Don’t Worry, Bee Happy: Florida’s Bee Colonies Increasing
By Florida Department of Agriculture // May 20, 2015
increased by more than 145 percent
TALLAHASSEE, FLORIDA – Stinging a national trend, Florida’s managed bee colonies have increased by more than 145 percent in the last eight years and continue to play a critical role in helping pollinate Florida’s agricultural commodities and stabilizing our state and nation’s food supply.
Florida is a model for other states learning how to garner cooperation between beekeepers and agricultural producers for the benefit of both groups.
Two years after Florida’s Commissioner of Agriculture Adam H. Putnam and others brought Florida’s agriculture industry together in an innovative, voluntary partnership to help ensure the safety of bee hives near citrus groves, the program – and similar programs in other states – are now a part of the Honey Bee and Pollinator Strategy recently released by the White House.
The National Strategy to Promote the Health of Honey Bee and Other Pollinators seeks to improve the health of bee colonies across the country.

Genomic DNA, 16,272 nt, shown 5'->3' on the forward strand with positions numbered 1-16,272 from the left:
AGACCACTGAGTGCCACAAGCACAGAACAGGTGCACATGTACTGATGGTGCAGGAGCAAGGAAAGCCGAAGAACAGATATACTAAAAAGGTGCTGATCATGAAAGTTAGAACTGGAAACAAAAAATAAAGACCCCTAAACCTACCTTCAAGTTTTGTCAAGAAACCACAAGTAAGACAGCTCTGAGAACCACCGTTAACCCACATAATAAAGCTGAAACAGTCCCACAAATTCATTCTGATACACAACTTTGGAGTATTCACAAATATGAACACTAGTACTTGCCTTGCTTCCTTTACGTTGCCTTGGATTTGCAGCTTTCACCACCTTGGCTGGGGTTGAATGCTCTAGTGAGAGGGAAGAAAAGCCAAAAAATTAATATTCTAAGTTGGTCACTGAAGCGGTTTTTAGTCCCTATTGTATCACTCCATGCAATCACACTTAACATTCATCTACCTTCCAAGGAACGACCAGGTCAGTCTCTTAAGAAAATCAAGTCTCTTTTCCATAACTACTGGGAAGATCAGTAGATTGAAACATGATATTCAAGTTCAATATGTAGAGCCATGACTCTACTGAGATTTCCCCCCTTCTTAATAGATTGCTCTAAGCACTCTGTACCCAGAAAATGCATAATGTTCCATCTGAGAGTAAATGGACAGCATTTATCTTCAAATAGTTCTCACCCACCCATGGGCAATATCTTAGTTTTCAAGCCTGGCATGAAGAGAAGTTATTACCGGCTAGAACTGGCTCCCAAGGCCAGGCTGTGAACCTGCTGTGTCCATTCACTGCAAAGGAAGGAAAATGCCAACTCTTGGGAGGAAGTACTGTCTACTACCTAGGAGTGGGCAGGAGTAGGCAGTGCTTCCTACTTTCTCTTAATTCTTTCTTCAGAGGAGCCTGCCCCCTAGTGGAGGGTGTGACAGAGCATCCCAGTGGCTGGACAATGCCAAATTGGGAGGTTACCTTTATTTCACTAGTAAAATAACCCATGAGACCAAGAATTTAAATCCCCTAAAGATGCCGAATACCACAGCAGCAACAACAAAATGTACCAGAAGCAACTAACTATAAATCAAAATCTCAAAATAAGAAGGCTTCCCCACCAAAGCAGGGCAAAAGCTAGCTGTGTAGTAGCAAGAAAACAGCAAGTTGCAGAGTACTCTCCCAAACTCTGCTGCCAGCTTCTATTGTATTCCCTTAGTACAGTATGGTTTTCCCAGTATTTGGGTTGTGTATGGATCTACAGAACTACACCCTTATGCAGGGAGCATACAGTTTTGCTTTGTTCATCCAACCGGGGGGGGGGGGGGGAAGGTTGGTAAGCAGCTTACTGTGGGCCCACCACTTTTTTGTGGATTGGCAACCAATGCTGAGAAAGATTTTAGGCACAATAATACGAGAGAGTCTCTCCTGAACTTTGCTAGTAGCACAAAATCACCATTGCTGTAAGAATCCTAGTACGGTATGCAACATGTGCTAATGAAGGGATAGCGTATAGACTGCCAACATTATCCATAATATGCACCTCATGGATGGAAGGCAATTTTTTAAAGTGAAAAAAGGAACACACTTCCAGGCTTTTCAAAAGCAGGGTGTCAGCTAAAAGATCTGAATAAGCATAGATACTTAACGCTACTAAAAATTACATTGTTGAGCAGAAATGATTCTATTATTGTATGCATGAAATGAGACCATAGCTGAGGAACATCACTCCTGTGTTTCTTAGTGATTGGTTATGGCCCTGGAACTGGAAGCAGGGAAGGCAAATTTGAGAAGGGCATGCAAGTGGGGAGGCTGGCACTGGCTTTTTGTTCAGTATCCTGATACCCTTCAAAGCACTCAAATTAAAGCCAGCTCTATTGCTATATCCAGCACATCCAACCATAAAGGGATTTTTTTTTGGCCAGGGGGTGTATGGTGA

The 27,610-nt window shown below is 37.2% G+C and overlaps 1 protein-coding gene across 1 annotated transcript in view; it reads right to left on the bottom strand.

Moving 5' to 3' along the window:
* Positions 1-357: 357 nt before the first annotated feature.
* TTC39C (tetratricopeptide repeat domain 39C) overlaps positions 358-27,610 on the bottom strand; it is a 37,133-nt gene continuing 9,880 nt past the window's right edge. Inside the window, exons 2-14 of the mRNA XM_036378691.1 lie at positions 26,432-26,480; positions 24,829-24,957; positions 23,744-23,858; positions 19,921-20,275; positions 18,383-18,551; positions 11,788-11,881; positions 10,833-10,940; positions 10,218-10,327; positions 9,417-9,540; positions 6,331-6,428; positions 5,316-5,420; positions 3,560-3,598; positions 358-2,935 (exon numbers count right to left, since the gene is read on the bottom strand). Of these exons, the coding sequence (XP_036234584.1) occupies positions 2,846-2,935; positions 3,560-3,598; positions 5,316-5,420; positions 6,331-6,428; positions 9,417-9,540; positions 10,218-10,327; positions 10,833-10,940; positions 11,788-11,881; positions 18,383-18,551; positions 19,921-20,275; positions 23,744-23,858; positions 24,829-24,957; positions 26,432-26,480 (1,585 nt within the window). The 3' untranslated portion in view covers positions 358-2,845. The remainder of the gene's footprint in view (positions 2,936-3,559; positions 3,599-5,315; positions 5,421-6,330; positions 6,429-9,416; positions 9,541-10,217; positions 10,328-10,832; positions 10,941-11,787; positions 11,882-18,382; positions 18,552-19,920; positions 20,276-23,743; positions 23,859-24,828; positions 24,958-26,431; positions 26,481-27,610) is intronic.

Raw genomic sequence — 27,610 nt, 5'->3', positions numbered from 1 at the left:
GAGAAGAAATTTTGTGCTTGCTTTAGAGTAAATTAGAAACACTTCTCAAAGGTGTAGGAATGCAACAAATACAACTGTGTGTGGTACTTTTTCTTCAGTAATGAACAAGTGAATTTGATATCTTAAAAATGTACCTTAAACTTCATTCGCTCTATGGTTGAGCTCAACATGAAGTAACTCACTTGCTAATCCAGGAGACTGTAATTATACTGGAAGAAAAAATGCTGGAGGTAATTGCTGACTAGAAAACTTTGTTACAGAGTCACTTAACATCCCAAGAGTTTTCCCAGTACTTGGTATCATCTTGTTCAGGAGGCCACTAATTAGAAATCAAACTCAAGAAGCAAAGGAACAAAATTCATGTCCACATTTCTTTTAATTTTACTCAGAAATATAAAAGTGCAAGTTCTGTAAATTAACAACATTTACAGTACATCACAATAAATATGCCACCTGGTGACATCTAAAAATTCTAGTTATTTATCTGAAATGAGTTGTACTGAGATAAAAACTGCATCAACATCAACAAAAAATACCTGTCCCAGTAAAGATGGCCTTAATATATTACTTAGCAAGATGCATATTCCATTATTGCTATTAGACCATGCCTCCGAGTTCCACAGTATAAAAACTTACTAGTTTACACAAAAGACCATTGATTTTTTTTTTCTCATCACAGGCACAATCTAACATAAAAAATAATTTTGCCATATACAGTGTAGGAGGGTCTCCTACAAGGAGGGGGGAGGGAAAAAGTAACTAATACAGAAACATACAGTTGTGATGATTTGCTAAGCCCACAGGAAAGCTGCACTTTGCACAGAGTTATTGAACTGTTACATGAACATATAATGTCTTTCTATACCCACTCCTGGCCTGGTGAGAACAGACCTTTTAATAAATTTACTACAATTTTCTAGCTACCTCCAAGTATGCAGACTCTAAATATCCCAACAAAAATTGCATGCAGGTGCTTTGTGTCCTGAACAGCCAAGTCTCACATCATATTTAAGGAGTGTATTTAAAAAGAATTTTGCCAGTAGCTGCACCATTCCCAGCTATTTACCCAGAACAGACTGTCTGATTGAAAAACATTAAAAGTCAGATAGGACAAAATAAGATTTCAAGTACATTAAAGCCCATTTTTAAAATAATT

“Beekeeping and crop production are both important parts of agriculture, and one industry can’t survive without the other,” said Commissioner of Agriculture Adam H. Putnam.
“It is exciting to see the growth of bee colonies in Florida, with beekeepers and growers working together in Florida to solve common problems. We are proud that our state-based efforts have contributed to the national model to improve the health of our nation’s bees.”
Citrus production, honey production and pollination services for many agricultural commodities are all important sectors of Florida’s $120 billion agriculture industry.
In addition to surveying, monitoring and researching Florida’s managed bee colonies, the Florida Department of Agriculture and Consumer Services provides Florida growers and beekeepers with information and best practices relating to agricultural pesticide usage that can help both industries to coexist and thrive.
For more information about the Florida Department of Agriculture and Consumer Services, visit FreshFromFlorida.com